• Drop in air pollution 'boosts life expectancy'

Air Clean Up

Drop in air pollution 'boosts life expectancy'

Dec 04 2012

A link has been found between dropping levels of air pollution and life expectancy, it has been reported.

Research published in the journal Epidemiology has detected an association between reductions in fine particulate matter and improved life expectancy in 545 counties in the US between the years 2000 and 2007.

Lead author Andrew Correia, from Harvard School of Public Health, commented that while Americans are exposed to lower levels of air pollution than they were 30 years ago, further reductions would continue to benefit health.

Scientists looked at the effects on health of fine particulate matter (PM2.5). There is plenty of evidence showing links between acute and chronic exposure to this type of air pollution and cardiopulmonary disease and mortality.

After controlling for socioeconomic status, smoking prevalence and demographic characteristics, scientists found that a decrease of ten micrograms per cubic metre in the concentration of PM2.5 during the period 2000 to 2007, was linked to an average increased life expectancy of 0.35 years.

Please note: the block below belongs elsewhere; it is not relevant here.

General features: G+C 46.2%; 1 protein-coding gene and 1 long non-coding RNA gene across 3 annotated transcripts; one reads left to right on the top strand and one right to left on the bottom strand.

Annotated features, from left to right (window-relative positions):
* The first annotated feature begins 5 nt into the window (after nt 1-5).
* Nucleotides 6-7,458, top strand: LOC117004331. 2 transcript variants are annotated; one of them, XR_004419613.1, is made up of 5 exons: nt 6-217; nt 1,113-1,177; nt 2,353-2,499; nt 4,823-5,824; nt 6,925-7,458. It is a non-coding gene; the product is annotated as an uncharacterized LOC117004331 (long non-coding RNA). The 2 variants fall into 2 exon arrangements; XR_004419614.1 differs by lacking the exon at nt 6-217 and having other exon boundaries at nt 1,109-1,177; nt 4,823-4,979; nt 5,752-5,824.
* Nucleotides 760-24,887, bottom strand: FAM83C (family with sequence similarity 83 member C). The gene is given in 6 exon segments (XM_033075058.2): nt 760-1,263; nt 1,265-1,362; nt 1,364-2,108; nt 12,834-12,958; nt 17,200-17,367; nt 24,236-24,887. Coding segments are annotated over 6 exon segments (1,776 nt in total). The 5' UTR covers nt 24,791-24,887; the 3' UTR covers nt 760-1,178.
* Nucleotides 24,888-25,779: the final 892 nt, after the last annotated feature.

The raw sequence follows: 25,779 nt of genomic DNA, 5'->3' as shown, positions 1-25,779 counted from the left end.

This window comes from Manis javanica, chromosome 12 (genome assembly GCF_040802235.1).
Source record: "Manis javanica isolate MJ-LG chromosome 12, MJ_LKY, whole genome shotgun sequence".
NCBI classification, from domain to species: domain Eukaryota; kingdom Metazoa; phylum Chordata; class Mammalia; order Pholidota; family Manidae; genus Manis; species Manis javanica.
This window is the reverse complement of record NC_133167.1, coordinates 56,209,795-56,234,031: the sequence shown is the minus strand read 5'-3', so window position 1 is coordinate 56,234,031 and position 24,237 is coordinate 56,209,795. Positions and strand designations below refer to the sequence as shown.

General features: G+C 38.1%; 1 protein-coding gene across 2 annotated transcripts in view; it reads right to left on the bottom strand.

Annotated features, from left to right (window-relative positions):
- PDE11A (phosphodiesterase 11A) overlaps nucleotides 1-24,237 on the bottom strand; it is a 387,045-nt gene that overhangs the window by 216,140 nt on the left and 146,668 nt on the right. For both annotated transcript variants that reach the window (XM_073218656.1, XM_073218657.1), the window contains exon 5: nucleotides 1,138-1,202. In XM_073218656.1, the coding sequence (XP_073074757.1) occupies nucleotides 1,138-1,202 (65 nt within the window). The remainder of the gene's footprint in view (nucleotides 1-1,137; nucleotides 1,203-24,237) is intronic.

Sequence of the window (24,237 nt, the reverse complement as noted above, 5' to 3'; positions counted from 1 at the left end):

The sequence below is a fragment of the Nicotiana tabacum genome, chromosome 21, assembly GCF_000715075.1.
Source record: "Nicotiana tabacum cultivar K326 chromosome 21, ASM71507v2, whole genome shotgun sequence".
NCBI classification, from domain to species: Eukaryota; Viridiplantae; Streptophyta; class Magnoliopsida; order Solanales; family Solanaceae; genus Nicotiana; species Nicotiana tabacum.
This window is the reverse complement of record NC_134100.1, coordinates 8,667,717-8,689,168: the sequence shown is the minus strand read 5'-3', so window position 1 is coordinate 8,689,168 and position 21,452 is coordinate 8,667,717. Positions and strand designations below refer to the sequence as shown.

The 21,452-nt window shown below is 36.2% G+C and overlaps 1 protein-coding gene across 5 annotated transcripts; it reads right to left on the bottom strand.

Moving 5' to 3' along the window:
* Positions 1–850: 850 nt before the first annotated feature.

The results also indicated that a drop in air pollution may be more beneficial to women than to men.

This comes after a study by the same authors that found that reduced air pollution was linked to increased life expectancy in 211 urban counties. The new research, however, considered more recent data as well as many more counties, and took into consideration both rural and urban areas.

There was found to be a stronger association between reductions in PM2.5 and life expectancy in urban areas, which researchers believe is due to the fact that the composition of the particles could be different.

Senior author Francesca Dominici, commented: "Since the 1970s, enactment of increasingly stringent air quality controls has led to improvements in ambient air quality in the United States at costs that the U.S. Environmental Protection Agency has estimated as high as $25 billion per year.

"However, the extent to which more recent regulatory actions have benefited public health remains in question. This study provides strong and compelling evidence that continuing to reduce ambient levels of PM2.5 prolongs life."


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